Ed. note: “The Miss Jobless Chronicles” is a weekly series written by Caitlin O’Toole. Read the rest in the series here.
There comes a time when you’re un/underemployed when you start thinking about how the hell you’re going to get benefits. Benefits are golden. Not necessarily for everyday matters like going to the doctor, but for the unlikely catastrophic incident, like getting hit by a crosstown bus. I’ve ridden the COBRA system for a few years, thank god. For a while, I was receiving benefits from an ex-domestic partner — I was on her plan and then, when she “divorced” me, got COBRA. When The Enquirer (aka “Snapshot,” as my embarrassed mother called it) moved to Boca Raton, I got a decent severance package and the obligatory 18 months of COBRA. By the time that ran out, I had landed another staff job, got laid off with a few colleagues, and, again, picked up a severance package including another 18 months of COBRA. Now, that’s run out and I’m at a loss. I figure I’d better get married fast or get another staff job quickly. For the most part, though, I go through my days hoping to god I don’t get sick or get hit by a bus.
Staff jobs are nearly impossible to come by, as we all know. (Come to think of it, so are paying jobs.) But there are a few companies that everyone knows offer benefits for even part-time employees, like the Container Store, the Gap and Starbucks.
I applied for a job at the fucking Container Store, and you’d think I had applied to be CEO of fucking IBM. I had five interviews, four of which I wore a suit to, and had to make a presentation using my favorite Container Store product. I chose the Elfa storage system; some smartass picked another product and presented his findings via an obnoxious PowerPoint presentation.
The manager asked us all sorts of questions about our chosen products, like their exact dimensions, and how their color schemes fit into our decor.
“Well, the Elfa storage system,” I said, clearly talking out my ass, “is conveniently customizable in terms of size. Plus, it comes in an array of neutral colors that blend in with any decor.”
“OK, what else?” she pressed.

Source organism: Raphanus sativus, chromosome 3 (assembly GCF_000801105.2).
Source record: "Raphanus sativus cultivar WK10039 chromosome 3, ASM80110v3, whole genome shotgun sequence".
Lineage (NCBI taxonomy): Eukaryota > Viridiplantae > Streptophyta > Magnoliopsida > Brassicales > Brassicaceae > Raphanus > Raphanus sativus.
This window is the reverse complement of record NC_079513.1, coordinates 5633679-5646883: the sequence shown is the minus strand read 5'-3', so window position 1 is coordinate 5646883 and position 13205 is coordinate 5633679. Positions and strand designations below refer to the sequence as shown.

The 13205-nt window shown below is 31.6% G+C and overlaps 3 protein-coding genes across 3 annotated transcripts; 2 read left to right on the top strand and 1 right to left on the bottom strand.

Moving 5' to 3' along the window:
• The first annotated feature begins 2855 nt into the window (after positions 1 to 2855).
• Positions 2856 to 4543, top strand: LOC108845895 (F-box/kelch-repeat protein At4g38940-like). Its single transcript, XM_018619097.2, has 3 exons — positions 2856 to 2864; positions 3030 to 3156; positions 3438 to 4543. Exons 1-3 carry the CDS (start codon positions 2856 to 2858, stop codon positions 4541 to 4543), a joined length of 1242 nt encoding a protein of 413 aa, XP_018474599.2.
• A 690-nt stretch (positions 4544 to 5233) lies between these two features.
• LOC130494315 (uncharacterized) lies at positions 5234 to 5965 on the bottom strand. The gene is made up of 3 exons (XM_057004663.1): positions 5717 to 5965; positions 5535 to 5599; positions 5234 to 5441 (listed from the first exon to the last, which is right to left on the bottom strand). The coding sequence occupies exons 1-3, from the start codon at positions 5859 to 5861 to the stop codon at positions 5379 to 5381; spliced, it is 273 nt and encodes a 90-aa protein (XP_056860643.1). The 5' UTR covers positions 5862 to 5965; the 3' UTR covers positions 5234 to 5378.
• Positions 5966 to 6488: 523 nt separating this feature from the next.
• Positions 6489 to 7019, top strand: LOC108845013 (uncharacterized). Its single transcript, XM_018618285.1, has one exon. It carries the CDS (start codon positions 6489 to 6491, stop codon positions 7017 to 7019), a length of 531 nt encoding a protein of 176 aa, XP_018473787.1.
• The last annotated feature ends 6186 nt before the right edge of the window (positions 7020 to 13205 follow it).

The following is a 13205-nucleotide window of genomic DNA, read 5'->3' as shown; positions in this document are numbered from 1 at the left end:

“Um, well, the system comes in streamlined square and rectangular shapes, which conveniently stack and fit in corners.”
“OK. Who’s next?”
They called me a week later and said, “Your credentials are impressive, but we’re sorry, you’re just not Container Store material.”
I bet the PowerPoint show-off got the job.
So, I applied at The Crap (aka The Gap). You have to work your way up to work in the dressing room or at the cash register, so they put you in the basement at first, lifting boxes and arranging khakis by color and size to ready them to put on a special “wall” of khakis upstairs.
I decided to take initiative one day — initiative is good, right? — and brought my carefully-categorized, neatly folded khakis upstairs myself, and started painstakingly arranging them by size and color in neat little piles along the khaki wall. Light beige, beige, darker beige, poo-brown, military green, blue, bla —
“Hey!” I hear a voice behind me. “DO NOT touch the khaki wall. DO NOT go there,” the assistant manager barked. I didn’t realize it was such a special section.
I skulked back down to the basement and proceeded to unpack crusty old boxes that had been shipped from China, Vietnam and Pakistan. There was a conveyer belt that went down from the street to the basement, about 100 feet down. Crap workers would stand at the top, throw the boxes of clothes down, another worker would be on the receiving end, catch them, and put them in stacks in the stock room. Again, I thought — fuck, I’m going to take some initiative. Fuck that khaki wall; I’m going to be the STAR of the stock room. So I stand at the bottom of the conveyer belt and start catching 40- and 50-pound boxes that rolled down the belt. They kept coming faster and faster, and I was having trouble keeping up. But I went as fast as I could.